Different ways of thinking, which can be affected by identification with a particular group (gender, race, socioeconomic status, to name a few), produces something extra – a bonus. When people with varying “tools” for solving complicated tasks come together and work inclusively to find solutions, the results are powerful. Case in point: The million-dollar Netflix algorithm challenge. When unrelated teams from different professions around the globe joined forces, they beat the company’s existing program for predicting users’ movie ratings based on previous ones (e.g., if you rated Spaceballs five stars, would you do the same for Airplane! or Star Wars?). Across fields, Page shows how errors in group predictions and complex problem solving are mitigated by the diversity of the group doing the work.”
Hand in Hand: Psychological Safety & Diversity in Our Industry
Based on my understanding of the rise of Spinnaker at Netflix, I’ll wager that our friends there agree with my hypothesis: psychological safety is a significant factor in value derivation from a diverse team. When everyone on a team trusts that they are accountable to the same reasonable standards, every teammate works smarter. Just as white jurors stepped up their game when Black jurors joined their deliberations, software engineers must step up their game when they recognize that each engineer at the company:
- Owns the services she deploys to production
- Has access to the same golden paths to make those deployments successful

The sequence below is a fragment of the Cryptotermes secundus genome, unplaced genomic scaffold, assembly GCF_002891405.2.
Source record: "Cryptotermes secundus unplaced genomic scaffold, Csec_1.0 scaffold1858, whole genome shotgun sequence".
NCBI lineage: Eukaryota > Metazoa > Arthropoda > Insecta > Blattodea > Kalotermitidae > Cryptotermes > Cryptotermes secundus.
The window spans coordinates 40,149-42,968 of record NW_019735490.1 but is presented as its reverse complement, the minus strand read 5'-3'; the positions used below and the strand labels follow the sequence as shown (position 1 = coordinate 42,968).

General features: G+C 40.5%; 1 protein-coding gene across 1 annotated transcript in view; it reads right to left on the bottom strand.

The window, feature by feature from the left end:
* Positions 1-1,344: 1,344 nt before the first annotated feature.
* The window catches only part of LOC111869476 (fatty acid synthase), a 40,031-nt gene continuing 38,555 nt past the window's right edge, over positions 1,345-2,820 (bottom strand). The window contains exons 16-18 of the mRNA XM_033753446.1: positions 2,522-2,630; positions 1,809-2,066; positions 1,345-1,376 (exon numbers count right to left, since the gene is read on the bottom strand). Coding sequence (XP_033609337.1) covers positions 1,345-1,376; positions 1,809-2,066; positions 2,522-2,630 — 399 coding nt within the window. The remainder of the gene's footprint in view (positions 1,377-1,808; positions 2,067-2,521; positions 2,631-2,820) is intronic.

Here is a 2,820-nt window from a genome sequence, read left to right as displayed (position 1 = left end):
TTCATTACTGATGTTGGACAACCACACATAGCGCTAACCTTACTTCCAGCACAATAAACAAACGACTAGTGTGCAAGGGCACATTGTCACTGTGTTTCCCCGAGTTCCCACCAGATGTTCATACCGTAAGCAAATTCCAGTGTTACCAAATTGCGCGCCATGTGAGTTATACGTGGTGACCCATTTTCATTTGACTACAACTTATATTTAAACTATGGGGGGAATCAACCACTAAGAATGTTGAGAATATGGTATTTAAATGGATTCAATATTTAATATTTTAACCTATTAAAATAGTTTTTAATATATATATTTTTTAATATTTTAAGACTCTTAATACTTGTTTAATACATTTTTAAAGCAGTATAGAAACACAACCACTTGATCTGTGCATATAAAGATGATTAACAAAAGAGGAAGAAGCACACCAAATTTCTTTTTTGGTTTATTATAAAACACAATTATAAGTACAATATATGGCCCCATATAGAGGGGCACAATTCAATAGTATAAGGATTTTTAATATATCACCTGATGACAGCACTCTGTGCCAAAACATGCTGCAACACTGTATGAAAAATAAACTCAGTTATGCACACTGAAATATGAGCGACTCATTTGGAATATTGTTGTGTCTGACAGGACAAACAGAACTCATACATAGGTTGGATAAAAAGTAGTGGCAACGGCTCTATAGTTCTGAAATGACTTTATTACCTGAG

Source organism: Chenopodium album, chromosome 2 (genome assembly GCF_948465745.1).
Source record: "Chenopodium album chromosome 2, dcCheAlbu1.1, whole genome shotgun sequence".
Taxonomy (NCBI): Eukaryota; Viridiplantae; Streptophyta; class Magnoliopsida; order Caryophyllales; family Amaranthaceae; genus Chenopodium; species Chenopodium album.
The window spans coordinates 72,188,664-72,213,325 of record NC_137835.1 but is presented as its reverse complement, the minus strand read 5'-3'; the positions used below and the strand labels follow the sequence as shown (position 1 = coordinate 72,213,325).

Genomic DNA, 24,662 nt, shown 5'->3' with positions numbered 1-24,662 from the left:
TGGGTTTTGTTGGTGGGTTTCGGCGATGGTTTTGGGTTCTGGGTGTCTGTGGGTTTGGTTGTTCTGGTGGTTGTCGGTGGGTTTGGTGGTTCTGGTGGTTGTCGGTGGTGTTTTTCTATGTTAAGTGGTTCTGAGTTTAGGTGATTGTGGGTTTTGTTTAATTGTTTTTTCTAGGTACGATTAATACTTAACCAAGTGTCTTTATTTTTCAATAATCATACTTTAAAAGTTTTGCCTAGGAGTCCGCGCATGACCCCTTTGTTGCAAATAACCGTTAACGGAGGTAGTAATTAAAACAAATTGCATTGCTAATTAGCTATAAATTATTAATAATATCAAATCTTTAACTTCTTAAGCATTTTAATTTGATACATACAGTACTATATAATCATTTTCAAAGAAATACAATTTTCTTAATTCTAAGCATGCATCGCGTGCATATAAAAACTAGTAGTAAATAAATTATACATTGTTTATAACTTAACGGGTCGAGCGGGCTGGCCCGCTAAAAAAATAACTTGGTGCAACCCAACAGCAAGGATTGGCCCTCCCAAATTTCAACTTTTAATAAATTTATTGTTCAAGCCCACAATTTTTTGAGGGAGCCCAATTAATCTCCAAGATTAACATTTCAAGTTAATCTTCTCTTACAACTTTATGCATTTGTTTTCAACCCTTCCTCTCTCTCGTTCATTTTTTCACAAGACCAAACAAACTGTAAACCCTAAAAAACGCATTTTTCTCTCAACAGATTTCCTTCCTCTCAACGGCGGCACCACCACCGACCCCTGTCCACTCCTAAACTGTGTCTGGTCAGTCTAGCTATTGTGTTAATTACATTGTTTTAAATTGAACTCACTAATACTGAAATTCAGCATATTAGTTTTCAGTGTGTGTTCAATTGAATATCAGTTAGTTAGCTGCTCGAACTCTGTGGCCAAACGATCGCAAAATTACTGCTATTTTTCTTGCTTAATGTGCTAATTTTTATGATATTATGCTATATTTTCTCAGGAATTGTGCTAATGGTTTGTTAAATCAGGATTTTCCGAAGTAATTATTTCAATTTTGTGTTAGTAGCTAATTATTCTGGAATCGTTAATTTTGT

- Can observe SDLC processes, decisions, and results
To Kelsey Hightower’s point, our best technical solutions often don’t appear especially technical, because we focus them around the human needs of our teams and the specific needs of our businesses. Security requirements and access controls articulated as policies in a service mesh allow us to operationalize our requirements in human-centric ways; in policy-driven implementations, tools follow the rules so that humans don’t have to think about them. This is core to the serialization of psychological safety, and requires organizations to shift their perspectives and language (and notably, not their policies) from limitation to enablement, from punishment to positive reinforcement: following process A will give you agency over your creation, along with the assurance that no wrist-slaps or blameful retros lurk ahead.
So the benefits of both psychological safety and diversity stem from the rule of equity. Everyone gets guardrails, not gates. Everyone gets ownership, not power-over. Everyone gets a friendly automated notification of their mistake or policy violation instead of a fear-inducing meeting or announcement. By treating each employee with trust and respect, and by focusing leadership relationships around empowering and unblocking rather than controlling, we reveal our teams’ best work over time.
And to recall the curb cut, everyone benefits from this mentality. My deep commitment to being a good manager to Nikema, my Black employee with ADHD, has led me to realize that I needed to step up my management game; I had never managed a remote team before joining Armory despite having worked remotely myself for years, and needed new strategies for forging both structure and discipline, and connection and belonging, over the wire.
Opening the Gates of the Software Delivery Lexicon